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Buying An Apartment - 10 Questions

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Apartment living offers some great advantages, it’s a housing trend that’s here to stay, and while yes, it’s not for everyone more Australians are increasingly drawn to apartment living by choice.

True, recently there’s been some concerns about a handful of buildings, and emotional time for those involved. However, the apartment market does offer a wide range of options and is a diverse market with lots of opportunity, and so understanding both the financial and emotional commitment involved I wanted to suggest 10 questions that I think every potential apartment buyer should consider.

Then next week I’ll look at 10 questions I really recommend every apartment buyer should fully explore once they find an apartment to buy. These points will be related to the body corporate and how a building is or will be managed in the future.

What we need to remember with both sets of questions is that apartment living is much more about living in a community where residents will have shared interests and often shared facilities.

Here’s what I suggest for anyone looking to buy an apartment and while the questions might be slightly different depending if you’re thinking off-the-plan or an established apartment, all the points are relevant and important.

1. Ownership Structure

Some key points here are to establish current or future levies, if pets are allowed and the details of the strata manager. The main difference is that when you buy an apartment, there are areas of common ownership in the complex. This is controlled by the buildings body corporate under the guide of recently updated legislation. There are common sense rules that to a degree, restrict what you can do with your apartment.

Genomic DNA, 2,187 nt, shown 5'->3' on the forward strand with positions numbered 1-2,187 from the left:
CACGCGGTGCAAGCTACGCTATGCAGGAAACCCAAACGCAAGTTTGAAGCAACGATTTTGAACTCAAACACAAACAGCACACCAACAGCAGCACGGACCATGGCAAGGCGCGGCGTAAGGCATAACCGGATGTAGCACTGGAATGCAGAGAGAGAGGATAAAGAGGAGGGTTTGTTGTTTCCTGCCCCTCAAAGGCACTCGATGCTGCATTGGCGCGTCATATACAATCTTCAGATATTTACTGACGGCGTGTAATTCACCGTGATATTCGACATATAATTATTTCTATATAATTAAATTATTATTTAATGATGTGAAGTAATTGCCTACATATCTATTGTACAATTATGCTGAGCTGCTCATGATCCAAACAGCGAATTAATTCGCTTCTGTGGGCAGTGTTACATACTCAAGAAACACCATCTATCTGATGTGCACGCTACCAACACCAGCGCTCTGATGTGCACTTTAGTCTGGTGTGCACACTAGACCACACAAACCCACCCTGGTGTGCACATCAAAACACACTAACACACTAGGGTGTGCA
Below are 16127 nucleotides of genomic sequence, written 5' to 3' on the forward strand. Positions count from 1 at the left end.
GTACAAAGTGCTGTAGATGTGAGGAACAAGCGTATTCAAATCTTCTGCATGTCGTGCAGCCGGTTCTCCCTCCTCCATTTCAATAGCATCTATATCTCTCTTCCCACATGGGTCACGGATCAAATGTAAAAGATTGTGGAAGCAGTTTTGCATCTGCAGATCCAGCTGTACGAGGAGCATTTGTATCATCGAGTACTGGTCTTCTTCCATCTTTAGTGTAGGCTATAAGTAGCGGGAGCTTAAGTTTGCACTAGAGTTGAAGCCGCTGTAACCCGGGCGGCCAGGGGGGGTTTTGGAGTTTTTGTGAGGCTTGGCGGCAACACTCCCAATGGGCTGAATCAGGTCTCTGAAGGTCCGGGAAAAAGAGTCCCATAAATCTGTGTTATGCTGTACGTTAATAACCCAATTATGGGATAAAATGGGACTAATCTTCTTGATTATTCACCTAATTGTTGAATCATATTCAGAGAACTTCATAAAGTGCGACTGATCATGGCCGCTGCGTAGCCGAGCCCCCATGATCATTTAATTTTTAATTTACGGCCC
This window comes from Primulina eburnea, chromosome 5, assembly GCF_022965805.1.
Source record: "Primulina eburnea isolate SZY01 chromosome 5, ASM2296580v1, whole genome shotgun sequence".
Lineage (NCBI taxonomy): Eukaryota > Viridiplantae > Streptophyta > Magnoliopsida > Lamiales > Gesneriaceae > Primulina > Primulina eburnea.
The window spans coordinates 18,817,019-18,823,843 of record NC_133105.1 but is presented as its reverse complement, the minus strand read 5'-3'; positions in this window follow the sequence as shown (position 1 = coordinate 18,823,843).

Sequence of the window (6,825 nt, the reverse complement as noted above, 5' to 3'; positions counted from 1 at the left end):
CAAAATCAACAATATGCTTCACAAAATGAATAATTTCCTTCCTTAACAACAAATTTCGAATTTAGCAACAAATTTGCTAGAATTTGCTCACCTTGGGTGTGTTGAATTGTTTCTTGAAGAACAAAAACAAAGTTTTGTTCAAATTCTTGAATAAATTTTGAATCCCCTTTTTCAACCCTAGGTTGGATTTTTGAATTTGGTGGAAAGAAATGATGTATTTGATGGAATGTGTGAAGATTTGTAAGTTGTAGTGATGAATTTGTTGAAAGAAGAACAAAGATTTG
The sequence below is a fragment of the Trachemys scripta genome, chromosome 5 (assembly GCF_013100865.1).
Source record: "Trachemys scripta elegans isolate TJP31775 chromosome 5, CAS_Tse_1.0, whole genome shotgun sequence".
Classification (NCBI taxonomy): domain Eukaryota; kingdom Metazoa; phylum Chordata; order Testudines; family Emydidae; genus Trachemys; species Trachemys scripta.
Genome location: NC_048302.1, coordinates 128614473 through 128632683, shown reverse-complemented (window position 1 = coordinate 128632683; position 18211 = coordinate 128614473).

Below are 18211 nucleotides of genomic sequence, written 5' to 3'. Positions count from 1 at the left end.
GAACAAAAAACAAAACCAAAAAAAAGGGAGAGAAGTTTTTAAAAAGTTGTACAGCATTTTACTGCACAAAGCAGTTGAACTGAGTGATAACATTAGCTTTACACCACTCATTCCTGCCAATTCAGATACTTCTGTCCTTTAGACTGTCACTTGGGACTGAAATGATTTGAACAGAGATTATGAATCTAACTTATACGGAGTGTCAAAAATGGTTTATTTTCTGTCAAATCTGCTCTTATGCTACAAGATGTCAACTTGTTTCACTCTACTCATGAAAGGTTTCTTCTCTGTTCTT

The main additional cost is strata levies for all apartments, for the upkeep of the apartment complex and for future major works. Strata levies are used to maintain common areas, such as gardens, and pay relevant insurances, such as building and public liability. Its recommended to always check the current cost of these levies before buying an existing apartment and ask for an estimate when looking at an off-the-plan purchase.

2. Parking

Parking is almost always a big question for any apartment buyer as not all apartments will have allocated parking and in some council areas on-street parking is largely restricted. If you need parking, make sure it’s on the apartment title and check the size and access to the allocated space.

If not, can you rent a long-term space in the building or nearby, that may be an option, and if visitor parking is important check the rules for how visitor space is managed in the building. A recent development is the availability of car-share facilities in some buildings, these can even be dedicated car-share that are only available to residents.

3. Noise

Noise from adjoining apartments or nearby apartments will always be a high priority for any buyer. Noise can also be annoying if the building design for example has open or facing balconies or courtyards that might amplify noise.

Nobody likes excessive noise however, some apartments will be in popular areas where the density of development can create added noise, so if this important it pays to check, and with new buildings its possible to request projected noise-rating details, so ask.

4. Rubbish

It’s a fact that every household will produce rubbish and it’s also true that rubbish can turn into an unwanted problem. Waste and recycling systems in apartment buildings vary considerably depending on the size and age of the building. In newer buildings, it tends to be easy to drop off rubbish and items for recycling via floor by floor waste-shuts some are automated to separate and grade rubbish.